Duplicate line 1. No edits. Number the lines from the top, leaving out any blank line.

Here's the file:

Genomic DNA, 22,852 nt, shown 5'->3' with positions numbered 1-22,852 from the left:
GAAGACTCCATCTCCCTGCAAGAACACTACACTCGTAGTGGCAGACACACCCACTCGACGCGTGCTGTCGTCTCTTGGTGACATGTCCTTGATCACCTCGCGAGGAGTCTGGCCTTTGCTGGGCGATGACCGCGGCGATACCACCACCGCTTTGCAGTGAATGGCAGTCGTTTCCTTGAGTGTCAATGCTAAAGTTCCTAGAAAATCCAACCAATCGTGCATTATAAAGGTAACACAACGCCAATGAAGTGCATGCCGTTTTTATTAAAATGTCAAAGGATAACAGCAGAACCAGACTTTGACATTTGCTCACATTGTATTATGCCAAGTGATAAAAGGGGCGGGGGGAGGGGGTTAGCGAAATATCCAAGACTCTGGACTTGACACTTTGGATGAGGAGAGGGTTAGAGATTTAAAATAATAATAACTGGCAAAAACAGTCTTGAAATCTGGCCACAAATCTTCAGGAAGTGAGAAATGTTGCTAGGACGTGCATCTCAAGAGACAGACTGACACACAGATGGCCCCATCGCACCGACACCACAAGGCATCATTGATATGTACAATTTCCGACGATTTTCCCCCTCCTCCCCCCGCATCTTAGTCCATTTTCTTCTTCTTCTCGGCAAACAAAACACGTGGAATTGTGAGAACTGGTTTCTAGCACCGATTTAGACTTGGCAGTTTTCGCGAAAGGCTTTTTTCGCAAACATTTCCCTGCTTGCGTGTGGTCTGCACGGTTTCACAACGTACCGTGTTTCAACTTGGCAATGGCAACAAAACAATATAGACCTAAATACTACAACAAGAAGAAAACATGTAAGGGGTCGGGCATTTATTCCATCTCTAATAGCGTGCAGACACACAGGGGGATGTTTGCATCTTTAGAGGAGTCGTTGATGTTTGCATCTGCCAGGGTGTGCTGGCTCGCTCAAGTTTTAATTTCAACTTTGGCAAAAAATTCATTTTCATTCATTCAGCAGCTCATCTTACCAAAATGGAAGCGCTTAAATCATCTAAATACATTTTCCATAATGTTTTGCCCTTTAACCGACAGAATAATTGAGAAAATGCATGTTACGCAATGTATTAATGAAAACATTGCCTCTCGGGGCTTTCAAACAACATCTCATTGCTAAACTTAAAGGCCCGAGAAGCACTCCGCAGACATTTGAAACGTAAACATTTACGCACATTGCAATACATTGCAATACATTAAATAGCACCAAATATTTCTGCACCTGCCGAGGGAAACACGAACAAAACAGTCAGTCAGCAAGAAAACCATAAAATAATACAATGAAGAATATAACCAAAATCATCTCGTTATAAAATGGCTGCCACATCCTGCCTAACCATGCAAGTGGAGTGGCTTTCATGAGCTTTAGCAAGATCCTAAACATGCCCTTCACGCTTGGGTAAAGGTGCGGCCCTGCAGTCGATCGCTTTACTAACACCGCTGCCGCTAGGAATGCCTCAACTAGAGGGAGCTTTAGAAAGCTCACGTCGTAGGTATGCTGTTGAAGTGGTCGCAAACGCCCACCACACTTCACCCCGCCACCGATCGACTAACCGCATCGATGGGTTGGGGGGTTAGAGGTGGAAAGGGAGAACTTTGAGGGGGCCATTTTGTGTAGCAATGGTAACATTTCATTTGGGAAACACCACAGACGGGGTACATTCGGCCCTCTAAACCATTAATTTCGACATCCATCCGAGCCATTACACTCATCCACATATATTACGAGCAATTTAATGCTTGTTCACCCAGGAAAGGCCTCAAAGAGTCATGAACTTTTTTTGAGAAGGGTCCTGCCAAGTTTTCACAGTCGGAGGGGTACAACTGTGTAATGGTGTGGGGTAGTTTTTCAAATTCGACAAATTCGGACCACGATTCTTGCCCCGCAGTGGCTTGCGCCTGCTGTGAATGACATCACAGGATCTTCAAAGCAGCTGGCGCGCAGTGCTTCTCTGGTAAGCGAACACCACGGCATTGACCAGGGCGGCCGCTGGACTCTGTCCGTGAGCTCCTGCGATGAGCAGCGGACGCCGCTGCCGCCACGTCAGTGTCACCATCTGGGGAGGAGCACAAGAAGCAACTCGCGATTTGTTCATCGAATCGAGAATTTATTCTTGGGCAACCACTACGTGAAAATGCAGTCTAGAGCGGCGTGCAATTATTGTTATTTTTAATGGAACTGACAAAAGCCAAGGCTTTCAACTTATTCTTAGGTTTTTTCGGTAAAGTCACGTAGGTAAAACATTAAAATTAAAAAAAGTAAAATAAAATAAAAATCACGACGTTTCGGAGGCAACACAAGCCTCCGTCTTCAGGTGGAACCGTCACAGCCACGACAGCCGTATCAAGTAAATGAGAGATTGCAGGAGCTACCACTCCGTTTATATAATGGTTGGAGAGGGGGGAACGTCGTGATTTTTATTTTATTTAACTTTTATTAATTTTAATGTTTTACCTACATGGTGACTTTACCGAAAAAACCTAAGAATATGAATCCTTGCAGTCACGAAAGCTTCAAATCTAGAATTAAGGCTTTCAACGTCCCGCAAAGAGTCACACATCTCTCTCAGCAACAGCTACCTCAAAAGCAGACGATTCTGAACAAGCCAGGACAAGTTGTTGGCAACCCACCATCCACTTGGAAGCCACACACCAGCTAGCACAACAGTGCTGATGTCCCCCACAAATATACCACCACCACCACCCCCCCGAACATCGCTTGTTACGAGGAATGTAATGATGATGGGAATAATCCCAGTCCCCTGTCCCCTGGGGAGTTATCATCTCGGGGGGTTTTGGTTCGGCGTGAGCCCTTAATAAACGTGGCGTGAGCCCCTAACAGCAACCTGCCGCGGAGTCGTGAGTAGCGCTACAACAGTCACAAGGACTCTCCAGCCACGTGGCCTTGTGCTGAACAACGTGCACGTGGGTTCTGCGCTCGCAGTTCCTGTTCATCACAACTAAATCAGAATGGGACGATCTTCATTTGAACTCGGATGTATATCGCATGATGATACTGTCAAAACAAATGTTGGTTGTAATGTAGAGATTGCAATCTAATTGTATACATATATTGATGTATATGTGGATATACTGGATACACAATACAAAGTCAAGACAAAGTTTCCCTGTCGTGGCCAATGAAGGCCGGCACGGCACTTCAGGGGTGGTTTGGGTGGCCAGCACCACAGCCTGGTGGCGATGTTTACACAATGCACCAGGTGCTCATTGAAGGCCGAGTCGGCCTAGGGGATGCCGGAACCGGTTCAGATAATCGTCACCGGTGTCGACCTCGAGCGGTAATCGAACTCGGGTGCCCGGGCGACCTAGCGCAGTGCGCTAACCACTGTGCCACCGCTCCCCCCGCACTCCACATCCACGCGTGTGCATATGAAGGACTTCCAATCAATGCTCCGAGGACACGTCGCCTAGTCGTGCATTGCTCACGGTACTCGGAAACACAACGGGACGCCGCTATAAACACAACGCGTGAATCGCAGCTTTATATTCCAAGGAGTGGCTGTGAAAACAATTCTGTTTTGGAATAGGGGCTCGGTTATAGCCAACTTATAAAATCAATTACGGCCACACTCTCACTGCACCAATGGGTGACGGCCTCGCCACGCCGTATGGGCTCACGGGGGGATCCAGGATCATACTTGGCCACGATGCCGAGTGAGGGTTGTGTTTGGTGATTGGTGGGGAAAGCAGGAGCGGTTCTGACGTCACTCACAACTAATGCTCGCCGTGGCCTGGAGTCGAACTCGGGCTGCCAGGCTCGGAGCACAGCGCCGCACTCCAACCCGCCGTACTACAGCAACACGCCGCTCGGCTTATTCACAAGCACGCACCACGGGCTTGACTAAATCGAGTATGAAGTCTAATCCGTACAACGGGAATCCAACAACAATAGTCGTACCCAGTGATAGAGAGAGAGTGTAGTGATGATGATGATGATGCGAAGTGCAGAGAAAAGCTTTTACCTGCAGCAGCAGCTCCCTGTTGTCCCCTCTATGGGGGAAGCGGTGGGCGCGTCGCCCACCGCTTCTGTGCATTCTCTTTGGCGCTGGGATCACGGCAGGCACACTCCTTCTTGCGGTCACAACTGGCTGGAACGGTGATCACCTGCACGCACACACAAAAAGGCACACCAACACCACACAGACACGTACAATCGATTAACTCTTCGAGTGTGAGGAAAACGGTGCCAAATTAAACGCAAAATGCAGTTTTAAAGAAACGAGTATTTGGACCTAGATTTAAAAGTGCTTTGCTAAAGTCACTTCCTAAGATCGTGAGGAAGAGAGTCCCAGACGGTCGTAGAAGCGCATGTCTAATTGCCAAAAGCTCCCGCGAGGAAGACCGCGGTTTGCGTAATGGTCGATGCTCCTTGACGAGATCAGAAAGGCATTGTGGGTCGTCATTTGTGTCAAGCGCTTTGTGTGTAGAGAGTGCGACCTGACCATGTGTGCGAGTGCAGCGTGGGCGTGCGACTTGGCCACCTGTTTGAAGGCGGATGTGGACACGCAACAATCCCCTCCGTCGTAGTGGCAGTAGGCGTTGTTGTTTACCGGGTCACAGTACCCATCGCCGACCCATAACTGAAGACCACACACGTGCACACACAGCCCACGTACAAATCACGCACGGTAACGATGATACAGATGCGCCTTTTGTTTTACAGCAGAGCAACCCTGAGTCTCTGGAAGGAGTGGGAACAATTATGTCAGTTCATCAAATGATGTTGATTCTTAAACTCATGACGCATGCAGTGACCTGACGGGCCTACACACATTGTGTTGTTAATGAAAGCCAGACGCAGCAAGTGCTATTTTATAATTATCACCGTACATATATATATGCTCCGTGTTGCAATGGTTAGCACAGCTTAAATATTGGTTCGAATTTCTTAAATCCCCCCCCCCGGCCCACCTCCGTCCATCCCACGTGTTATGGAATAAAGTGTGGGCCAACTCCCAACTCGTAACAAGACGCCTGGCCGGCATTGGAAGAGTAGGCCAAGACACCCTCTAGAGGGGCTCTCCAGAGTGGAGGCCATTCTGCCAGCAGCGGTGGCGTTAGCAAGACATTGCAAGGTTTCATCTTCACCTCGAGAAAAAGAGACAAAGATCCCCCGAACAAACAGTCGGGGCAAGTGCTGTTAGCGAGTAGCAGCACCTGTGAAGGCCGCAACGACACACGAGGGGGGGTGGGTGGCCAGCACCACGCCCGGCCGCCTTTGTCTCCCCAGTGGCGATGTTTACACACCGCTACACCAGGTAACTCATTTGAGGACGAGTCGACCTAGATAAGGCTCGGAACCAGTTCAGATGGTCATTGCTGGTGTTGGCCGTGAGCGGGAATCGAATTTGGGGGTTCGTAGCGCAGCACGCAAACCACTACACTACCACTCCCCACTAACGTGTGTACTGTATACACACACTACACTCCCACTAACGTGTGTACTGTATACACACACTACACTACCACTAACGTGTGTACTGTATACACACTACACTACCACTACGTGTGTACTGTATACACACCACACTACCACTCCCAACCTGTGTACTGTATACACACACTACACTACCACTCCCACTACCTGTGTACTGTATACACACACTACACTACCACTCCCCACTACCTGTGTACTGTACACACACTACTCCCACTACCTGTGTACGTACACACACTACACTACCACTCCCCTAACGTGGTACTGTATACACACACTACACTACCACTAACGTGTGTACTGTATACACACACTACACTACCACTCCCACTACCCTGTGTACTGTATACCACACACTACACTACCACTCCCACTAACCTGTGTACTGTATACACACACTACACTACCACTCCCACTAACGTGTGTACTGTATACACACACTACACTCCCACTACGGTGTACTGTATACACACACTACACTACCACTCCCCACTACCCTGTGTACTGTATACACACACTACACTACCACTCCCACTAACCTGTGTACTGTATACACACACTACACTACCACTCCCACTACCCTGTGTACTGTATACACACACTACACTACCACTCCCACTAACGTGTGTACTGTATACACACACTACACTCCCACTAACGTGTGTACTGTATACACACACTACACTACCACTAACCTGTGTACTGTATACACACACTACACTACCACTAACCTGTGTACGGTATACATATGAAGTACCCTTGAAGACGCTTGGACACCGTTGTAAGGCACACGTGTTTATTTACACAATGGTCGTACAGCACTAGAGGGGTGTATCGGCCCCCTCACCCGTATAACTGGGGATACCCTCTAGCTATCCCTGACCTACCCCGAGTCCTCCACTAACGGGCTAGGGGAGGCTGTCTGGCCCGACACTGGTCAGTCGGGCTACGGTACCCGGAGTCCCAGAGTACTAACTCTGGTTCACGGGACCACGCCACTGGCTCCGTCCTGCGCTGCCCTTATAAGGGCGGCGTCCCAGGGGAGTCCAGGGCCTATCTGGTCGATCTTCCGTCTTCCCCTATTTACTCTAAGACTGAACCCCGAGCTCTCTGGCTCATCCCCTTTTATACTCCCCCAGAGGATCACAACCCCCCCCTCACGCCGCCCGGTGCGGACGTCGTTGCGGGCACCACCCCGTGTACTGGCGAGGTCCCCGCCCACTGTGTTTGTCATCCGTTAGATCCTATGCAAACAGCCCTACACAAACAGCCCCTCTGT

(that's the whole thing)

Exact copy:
Genomic DNA, 22,852 nt, shown 5'->3' with positions numbered 1-22,852 from the left: